Pros and Cons
Filed under:Camping, Gear reviews, Tents, Meteor 3000, Sierra Designs, tent
A two-person tent built for UK conditions and featuring a spacious, freestanding design – Chris Kempster goes wild (camping) for the latest product from California-based Sierra Designs...
Sierra Designs was founded in California by two backpacking friends back in 1965, and over the intervening half century the company has designed and produced a series of innovative products including tents, sleeping bags and backpacks.
Their presence in the UK has grown with the increased interest in lightweight gear and they are now producing specific products for the European market, the new Meteor 3000 2-person, 3-season tent being a good example of this. Developed from their Meteor Lite 2, the 3000 has a beefed up fly and groundsheet with 3000mm hydrostatic head for damper UK conditions, but retains the basic design which consists of a pitch-first inner with two-pole system using a four-way hub and ridge pole. There’s two entrances and two vestibules, and the tent’s ’special trick‘ is that the fly can be lifted to halfway over the tent, perfect for stargazing. But more of that later!
Setting up the Meteor 3000 is easy enough. The main pole system is joined in the middle by a four-way hub, so all you need to do is connect all the sections and then attach each end to the four corners of the inner tent. The inner clips onto the frame, and the structure is completed by adding the cross-pole which runs across the main pole system with each end attaching above the entrances on each side. All that remains is to throw over the flysheet and peg it out. Job done!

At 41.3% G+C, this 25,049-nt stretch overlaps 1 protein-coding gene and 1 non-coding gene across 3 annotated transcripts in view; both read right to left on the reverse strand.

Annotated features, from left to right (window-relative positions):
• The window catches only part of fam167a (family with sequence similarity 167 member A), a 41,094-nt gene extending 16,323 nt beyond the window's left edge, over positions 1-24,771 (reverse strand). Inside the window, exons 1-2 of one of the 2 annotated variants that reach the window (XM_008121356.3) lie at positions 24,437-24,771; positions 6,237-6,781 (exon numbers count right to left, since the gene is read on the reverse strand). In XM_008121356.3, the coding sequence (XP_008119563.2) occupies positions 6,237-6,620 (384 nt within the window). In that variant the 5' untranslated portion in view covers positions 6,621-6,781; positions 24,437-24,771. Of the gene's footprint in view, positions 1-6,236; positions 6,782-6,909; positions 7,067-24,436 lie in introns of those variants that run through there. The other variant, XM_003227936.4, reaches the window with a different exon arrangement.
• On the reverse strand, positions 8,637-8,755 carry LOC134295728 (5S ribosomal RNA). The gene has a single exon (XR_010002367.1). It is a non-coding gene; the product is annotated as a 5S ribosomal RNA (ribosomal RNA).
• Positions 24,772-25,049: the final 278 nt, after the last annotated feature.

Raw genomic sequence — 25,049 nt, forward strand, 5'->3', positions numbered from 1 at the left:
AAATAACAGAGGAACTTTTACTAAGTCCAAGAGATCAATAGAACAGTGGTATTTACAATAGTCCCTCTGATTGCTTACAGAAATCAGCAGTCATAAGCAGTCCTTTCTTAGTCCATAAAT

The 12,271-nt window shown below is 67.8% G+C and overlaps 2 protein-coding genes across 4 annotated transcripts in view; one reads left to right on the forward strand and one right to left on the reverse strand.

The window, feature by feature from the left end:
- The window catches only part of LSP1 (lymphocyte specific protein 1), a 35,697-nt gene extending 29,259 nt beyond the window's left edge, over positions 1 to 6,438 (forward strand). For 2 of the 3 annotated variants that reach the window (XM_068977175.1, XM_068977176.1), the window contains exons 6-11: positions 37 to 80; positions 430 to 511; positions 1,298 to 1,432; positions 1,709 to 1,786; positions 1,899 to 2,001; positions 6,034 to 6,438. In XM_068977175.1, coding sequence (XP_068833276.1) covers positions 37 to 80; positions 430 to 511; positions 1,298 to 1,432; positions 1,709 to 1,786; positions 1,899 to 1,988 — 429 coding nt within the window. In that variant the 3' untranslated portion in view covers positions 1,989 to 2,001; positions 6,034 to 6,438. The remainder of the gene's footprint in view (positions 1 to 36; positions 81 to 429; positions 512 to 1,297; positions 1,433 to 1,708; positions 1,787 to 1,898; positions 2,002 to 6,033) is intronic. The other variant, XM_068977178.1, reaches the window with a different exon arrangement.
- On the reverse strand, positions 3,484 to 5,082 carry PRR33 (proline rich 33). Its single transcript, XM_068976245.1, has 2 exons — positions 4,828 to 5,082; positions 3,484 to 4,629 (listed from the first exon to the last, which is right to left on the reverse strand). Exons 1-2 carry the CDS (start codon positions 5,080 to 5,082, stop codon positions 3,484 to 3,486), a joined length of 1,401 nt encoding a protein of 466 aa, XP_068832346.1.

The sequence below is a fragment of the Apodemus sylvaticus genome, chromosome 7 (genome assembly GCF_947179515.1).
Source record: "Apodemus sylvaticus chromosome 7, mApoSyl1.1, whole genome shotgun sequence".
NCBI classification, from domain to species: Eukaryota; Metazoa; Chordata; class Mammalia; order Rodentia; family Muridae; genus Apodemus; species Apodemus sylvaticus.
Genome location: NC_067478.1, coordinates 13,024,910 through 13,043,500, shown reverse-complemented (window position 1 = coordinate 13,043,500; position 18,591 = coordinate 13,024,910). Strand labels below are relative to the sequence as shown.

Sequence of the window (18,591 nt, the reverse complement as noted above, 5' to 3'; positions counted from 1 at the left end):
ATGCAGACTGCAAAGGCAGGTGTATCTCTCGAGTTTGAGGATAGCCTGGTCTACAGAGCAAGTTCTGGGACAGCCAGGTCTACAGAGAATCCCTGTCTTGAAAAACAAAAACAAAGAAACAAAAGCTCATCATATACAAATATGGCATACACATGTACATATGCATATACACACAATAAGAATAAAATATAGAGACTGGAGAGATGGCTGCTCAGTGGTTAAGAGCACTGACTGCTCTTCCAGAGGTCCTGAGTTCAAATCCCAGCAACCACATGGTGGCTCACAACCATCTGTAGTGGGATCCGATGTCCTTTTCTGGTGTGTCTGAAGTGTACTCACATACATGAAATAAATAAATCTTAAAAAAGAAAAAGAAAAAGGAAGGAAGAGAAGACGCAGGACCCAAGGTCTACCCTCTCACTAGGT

As we’ve already discovered, pitching the Meteor 3000 is super easy, and in use the freestanding design has several benefits; such as being able to move it around before pegging it out when trying to find a flat bit of ground to sleep on, or for shaking out any grass or other debris inside the tent when you pack up to go. It also helps when pitching the tent on hard ground where pegs are difficult to use (though you’re still need to find some way of pegging out the fly of course).
Space is a real strong point of this tent. Having two entrances not only makes it easy for two people to get in and out, it also gives you two decent-sized porches in which to keep your gear separately, or use one for storage and the other to cook. Having two entrances gives you more options for ventilation, and also allows for some great views from inside the tent. The space on the inside is also really enhanced by the use of the cross pole, which creates quite steep side walls where the entrances are sited, and is really noticeable when you are sitting up inside the tent.
Another feature we liked was the siting of the mesh panels and the ‘solid’ panels on the inner tent. The mesh runs around the upper part of the inner, with the rest of the inner being solid, and this has two advantages. Firstly it gives you great views if you are using the inner on its own (perfectly feasible on warm summer nights when you’re not expecting rain, but want to keep the midges out); and secondly, it means it helps to keep out drafts on windy nights, something that’s likely to be more of an issue in spring or autumn time.
In terms of negative points, we initially found getting the flysheet positioned and pegged -out correctly a little fiddly, but as is often the case, this started to get easier with a little practice. The overall weight of the tent (just over 2kg including poles and bags) is not super-light by any means, but is absolutely fine for carrying between two. Extreme weight savings on this kind of tent is a false economy in our book, as the savings will come at the price of stability and weather protection, all for the sake of a few hundred grams.
Overall this is a really good option for two people wild camping or backpacking in the UK. It’s well built, is very spacious and offers enough protection for all but the worst weather. It’s a really decent price too, so gets a big thumbs up from us!